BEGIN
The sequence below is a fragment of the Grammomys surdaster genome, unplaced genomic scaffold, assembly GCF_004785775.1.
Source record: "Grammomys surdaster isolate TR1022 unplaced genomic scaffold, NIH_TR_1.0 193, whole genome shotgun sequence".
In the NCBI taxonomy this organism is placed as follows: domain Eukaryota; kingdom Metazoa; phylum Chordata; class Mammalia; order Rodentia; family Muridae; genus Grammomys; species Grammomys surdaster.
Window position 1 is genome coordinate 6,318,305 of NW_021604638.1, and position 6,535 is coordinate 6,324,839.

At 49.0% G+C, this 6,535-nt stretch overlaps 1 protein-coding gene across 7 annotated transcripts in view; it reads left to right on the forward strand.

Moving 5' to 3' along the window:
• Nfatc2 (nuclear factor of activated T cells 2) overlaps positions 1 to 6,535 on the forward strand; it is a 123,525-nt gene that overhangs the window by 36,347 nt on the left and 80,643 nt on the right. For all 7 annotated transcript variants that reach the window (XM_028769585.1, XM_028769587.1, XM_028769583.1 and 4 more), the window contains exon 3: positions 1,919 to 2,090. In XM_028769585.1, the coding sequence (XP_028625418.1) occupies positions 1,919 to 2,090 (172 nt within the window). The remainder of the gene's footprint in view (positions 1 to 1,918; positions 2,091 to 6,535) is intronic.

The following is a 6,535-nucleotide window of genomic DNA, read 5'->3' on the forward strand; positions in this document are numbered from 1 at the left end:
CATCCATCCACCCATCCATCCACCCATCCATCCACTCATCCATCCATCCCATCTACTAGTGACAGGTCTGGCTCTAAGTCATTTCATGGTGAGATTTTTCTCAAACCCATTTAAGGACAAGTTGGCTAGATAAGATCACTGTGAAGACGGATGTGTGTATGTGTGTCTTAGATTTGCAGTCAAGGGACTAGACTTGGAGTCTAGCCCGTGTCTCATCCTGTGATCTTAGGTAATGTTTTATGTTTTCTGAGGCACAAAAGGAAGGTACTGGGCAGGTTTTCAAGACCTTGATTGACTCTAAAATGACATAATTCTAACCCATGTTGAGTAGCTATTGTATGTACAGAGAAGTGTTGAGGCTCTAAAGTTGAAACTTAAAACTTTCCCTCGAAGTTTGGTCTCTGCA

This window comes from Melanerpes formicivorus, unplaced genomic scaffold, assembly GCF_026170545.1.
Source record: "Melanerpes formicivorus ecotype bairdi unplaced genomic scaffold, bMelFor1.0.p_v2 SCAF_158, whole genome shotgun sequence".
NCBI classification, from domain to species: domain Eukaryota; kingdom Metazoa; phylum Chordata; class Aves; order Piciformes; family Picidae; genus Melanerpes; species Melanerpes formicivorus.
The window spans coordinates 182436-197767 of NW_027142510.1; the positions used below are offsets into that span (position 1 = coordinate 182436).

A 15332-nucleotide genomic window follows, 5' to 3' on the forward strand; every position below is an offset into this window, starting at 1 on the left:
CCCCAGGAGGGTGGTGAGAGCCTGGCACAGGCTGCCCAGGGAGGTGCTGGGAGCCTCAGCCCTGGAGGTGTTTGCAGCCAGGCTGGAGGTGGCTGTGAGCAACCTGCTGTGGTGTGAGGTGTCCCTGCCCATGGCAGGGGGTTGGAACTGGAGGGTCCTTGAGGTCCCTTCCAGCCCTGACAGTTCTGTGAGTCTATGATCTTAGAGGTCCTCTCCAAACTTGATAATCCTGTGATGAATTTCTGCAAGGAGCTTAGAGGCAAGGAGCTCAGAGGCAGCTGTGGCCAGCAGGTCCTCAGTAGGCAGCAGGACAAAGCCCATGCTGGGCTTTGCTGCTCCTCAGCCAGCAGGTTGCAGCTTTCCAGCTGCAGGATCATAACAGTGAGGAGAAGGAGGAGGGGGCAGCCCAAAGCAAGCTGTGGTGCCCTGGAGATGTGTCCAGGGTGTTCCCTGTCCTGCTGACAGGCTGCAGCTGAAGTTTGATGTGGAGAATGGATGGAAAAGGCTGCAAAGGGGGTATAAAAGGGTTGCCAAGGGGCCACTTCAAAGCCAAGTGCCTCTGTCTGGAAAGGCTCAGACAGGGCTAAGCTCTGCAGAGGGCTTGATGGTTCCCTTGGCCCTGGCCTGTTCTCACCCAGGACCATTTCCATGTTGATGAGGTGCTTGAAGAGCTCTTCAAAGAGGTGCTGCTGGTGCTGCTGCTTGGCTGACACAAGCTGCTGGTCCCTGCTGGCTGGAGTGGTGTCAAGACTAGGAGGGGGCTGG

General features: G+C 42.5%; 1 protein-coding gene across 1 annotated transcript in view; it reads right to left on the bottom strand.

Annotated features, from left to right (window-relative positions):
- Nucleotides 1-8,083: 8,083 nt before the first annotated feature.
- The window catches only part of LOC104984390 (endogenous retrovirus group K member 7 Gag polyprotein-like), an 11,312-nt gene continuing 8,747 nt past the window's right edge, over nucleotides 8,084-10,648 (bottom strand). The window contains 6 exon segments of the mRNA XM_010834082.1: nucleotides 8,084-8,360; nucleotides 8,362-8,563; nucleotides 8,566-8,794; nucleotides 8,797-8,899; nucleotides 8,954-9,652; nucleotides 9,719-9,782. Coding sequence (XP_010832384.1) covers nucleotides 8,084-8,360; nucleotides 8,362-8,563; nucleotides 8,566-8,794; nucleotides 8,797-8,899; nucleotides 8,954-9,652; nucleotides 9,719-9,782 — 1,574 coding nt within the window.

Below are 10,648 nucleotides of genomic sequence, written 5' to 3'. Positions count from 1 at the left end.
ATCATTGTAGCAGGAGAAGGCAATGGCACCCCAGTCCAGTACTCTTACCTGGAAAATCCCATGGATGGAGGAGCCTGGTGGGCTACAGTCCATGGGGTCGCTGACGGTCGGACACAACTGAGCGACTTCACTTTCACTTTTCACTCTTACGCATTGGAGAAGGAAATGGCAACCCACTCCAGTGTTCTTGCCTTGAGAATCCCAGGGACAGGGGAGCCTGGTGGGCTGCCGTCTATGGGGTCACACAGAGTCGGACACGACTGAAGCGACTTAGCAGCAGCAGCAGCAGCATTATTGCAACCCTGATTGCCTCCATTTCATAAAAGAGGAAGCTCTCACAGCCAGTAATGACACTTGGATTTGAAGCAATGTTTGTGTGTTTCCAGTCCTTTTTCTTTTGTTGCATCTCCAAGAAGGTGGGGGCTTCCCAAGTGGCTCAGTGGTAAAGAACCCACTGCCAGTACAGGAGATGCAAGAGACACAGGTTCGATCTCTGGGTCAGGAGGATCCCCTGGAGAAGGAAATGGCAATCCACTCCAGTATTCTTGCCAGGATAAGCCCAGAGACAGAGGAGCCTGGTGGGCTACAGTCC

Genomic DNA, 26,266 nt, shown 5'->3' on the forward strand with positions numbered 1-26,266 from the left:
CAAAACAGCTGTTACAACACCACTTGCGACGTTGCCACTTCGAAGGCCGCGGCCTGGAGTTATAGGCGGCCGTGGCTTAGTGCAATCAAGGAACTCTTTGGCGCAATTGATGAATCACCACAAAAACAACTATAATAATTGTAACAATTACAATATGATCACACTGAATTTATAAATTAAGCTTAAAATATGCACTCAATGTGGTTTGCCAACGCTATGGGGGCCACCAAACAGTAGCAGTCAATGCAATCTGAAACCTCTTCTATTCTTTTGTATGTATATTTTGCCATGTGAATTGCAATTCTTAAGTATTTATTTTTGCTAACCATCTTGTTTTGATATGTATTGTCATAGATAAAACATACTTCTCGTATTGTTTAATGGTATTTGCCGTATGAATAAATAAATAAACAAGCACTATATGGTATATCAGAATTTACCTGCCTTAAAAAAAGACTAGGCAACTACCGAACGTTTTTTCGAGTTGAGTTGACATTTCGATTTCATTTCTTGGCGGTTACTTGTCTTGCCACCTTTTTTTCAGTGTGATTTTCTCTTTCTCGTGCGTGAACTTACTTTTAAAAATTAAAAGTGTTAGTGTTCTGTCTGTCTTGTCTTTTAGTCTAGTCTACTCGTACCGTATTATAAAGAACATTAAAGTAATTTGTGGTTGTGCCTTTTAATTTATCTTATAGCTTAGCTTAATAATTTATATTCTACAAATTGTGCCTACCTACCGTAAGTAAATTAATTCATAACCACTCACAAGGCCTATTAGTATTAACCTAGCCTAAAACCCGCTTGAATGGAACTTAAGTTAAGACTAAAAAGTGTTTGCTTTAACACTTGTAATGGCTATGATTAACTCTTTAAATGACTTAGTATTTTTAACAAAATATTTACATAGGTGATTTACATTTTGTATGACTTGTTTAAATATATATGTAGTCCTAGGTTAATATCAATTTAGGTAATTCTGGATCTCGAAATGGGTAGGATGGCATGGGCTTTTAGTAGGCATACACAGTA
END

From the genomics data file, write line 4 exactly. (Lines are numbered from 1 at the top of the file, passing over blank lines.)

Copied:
Window position 1 is genome coordinate 6,318,305 of NW_021604638.1, and position 6,535 is coordinate 6,324,839.